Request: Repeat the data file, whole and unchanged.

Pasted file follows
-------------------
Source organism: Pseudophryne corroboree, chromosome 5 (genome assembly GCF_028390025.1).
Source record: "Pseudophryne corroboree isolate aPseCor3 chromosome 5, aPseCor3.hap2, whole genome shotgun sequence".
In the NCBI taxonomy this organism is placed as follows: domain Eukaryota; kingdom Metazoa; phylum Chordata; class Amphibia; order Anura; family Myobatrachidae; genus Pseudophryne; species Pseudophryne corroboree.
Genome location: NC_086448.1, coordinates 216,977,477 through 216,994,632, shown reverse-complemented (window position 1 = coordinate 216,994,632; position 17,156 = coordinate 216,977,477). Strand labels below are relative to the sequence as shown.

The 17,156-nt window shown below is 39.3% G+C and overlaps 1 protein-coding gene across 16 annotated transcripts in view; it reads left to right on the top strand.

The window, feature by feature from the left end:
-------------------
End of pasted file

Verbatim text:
Source organism: Pseudophryne corroboree, chromosome 5 (genome assembly GCF_028390025.1).
Source record: "Pseudophryne corroboree isolate aPseCor3 chromosome 5, aPseCor3.hap2, whole genome shotgun sequence".
In the NCBI taxonomy this organism is placed as follows: domain Eukaryota; kingdom Metazoa; phylum Chordata; class Amphibia; order Anura; family Myobatrachidae; genus Pseudophryne; species Pseudophryne corroboree.
Genome location: NC_086448.1, coordinates 216,977,477 through 216,994,632, shown reverse-complemented (window position 1 = coordinate 216,994,632; position 17,156 = coordinate 216,977,477). Strand labels below are relative to the sequence as shown.

The 17,156-nt window shown below is 39.3% G+C and overlaps 1 protein-coding gene across 16 annotated transcripts in view; it reads left to right on the top strand.

The window, feature by feature from the left end: